What did Jesus See?

What did Jesus see from  His unique vantage point on the cross?

  Physically speaking, Jesus had a good view of the crowd that had  gathered at Golgotha. They were a strange and unusual mix of people, a diverse crowd that, through Jesus' eyes, wasn't really a crowd at all,  but rather a collection of individuals, each with their own background  and viewpoint. Roman soldiers were rolling the dice just beneath Him,  dividing His clothing among them. A group of women were weeping,  mourning the death of the one that they had loved and followed. Jewish  elders were hurling insults at Him, challenging Him to prove His claim  to be the Christ: "He saved others, but he cannot save himself."  Jesus' disciples were there, as was His mother. Just as in today's  church, there was also a sea of spectators -- the same fickle crowd  that hailed Him as King of the Jews just a week before this dark day  of Jesus' death. .

 The eyes of Jesus' soul saw all these people with a much different  perspective. As He looked at His mother Mary, Jesus felt her pain at  watching her son dying such a slow, miserable death. He  compassionately commissioned the disciple John to care for Mary after  the crucifixion, calling him to care for her as his own mother. The  mob of bloodthirsty onlookers must have caused an ache in Jesus'  tender heart -- they didn't even begin to understand what was  unfolding before them.


 As Jesus looked down at them, rather than anger  and bitterness, He felt compassion. He prayed for them, "Father,  forgive them, for they don't know what they're doing."  Jesus'  disciples -- the men with whom He had traveled and lived with for  three years -- had no more insight than the ignorant mob. He looked  down at them, seeing the confusion and ache of their hearts, knowing  that He was the only one on the hilltop who truly understood what was  taking place. He knew that their tears would, in time, be turned into  shouts of joy, and that fact wasn't dependent upon their  understanding, but upon God's faithfulness. .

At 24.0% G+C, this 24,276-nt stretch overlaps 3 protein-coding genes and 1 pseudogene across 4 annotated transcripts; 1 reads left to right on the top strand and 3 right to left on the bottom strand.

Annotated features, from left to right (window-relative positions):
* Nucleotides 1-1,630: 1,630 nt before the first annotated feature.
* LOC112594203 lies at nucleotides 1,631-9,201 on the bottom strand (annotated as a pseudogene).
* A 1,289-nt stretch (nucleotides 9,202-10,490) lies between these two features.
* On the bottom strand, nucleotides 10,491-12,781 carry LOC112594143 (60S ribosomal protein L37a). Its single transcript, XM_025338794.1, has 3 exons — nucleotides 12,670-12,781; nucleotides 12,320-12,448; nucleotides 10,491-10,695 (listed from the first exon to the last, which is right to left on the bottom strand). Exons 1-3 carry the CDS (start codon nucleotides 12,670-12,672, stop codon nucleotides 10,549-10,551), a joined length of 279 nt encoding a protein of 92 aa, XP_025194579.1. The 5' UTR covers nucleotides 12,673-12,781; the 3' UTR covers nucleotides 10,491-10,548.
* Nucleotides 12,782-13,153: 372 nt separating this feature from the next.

In the eyes of His Spirit, Jesus' viewpoint was one that He alone  could really comprehend. For the first time in all eternity, Jesus  experienced the sensation of being isolated from the Father. He saw  the demons dancing with delight, celebrating their supposed victory --  but He also could look forward and see the view just three days later,  when those same demons would cower in the darkness. He saw an eternal  bridge that was about to be commissioned, a bridge that would allow  mankind the same sort of intimate, personal relationship with God that  Adam and Eve had enjoyed in Eden, before the fall. .  

As the dying Messiah looked beyond the pain of the moment, He saw 3000  people receiving His salvation on the day of Pentecost, as cowardly  Peter, who had denied Him three times, boldly preached under the  empowerment of the Holy Spirit for the first time. He saw Saul of  Tarsus, vicious enemy of the Gospel, accepting the free gift of grace  that Jesus' sacrifice would make possible. He saw an Ethiopian eunuch  being baptized by Phillip in a pool beside a roadway. He saw countless  generations of mankind, for whom His sacrifice would make possible  salvation by grace through faith, for those who would only receive  that free gift. He saw Al Capone, D.L. Moody, Adolf Hitler, and Billy  Graham, each making their own, personal, eternal choices. And, as He  hung there on that cross, close to death, He saw YOU, and He knew  your name. .  

And then, although He still had the authority to call a legion of  angels to set Him free, He cried out, "Father, into your hands I  commit my Spirit." Then, He bowed His head -- and He died.

Because He thought YOU were worth it.